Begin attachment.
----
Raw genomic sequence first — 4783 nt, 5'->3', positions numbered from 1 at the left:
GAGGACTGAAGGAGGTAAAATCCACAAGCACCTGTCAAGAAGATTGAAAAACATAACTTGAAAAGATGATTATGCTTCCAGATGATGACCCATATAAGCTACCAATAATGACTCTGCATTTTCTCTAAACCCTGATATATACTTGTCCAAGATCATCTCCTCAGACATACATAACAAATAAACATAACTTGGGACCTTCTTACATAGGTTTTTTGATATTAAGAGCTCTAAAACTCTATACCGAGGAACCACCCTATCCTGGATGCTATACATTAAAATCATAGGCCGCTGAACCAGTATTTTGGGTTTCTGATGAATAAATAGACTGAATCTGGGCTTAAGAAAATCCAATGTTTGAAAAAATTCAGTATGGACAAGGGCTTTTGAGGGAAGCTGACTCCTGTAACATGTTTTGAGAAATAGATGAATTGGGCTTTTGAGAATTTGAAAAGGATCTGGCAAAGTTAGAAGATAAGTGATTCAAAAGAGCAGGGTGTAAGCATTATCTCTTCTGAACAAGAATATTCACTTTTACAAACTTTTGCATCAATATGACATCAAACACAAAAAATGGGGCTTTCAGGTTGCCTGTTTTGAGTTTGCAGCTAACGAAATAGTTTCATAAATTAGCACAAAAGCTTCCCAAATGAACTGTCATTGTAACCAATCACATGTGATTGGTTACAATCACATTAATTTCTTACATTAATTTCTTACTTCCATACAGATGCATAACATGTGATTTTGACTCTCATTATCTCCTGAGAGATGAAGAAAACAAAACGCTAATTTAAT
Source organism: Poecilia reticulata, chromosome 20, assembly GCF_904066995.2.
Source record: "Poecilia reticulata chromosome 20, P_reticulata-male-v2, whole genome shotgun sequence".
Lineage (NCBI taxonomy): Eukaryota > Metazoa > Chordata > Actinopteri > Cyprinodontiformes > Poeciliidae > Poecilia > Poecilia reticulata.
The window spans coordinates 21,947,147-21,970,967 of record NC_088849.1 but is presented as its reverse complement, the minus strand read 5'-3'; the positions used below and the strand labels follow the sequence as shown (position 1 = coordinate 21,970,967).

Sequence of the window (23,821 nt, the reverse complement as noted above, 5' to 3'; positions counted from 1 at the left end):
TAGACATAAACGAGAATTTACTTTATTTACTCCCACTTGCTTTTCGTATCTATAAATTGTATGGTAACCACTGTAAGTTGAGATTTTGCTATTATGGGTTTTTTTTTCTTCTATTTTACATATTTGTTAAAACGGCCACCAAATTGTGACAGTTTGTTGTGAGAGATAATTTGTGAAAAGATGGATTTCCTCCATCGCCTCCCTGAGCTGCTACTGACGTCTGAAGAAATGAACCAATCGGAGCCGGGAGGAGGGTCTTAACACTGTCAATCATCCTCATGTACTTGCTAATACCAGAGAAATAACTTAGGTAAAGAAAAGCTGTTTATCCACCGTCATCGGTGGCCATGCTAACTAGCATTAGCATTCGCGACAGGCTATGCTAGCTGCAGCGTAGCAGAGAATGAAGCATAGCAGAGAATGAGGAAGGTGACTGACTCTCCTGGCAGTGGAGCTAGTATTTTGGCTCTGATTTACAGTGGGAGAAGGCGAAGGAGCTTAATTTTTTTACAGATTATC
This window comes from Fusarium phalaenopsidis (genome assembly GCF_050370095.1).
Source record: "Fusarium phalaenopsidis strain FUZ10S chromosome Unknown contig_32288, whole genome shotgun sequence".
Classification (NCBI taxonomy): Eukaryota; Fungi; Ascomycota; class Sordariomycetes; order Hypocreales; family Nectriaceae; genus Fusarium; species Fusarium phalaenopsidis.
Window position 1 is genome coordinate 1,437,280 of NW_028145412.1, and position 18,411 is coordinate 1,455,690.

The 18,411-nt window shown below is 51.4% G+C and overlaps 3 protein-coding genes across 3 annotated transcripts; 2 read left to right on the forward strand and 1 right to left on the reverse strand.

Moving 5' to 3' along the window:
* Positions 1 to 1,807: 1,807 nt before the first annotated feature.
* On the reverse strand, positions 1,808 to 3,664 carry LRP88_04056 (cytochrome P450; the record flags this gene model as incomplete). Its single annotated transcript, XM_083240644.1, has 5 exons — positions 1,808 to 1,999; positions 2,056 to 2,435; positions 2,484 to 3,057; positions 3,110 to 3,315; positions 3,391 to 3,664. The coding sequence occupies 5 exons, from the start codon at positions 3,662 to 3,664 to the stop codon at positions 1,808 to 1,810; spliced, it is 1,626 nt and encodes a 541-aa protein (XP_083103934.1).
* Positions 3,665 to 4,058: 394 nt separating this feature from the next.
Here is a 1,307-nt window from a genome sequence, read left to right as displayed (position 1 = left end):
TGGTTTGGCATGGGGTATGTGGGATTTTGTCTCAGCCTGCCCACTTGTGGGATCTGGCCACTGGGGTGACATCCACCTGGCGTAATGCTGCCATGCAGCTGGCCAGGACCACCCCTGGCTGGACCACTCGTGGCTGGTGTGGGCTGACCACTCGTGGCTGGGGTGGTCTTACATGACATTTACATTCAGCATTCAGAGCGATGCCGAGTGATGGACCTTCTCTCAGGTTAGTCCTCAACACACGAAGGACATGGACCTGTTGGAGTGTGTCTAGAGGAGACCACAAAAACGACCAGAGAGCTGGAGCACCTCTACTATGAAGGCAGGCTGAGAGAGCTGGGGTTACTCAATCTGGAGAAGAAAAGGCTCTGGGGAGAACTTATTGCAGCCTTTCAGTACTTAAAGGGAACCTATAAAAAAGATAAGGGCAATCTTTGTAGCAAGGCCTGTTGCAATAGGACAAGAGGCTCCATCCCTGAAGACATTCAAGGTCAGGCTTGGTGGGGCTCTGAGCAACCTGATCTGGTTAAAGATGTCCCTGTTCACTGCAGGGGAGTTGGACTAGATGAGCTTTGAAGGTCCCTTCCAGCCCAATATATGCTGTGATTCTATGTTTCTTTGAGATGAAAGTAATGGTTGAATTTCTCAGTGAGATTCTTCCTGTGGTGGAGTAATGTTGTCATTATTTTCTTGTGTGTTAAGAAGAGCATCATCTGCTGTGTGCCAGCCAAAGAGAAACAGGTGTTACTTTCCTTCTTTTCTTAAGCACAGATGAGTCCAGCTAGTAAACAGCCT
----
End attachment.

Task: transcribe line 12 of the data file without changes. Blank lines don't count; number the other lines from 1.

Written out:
Window position 1 is genome coordinate 1,437,280 of NW_028145412.1, and position 18,411 is coordinate 1,455,690.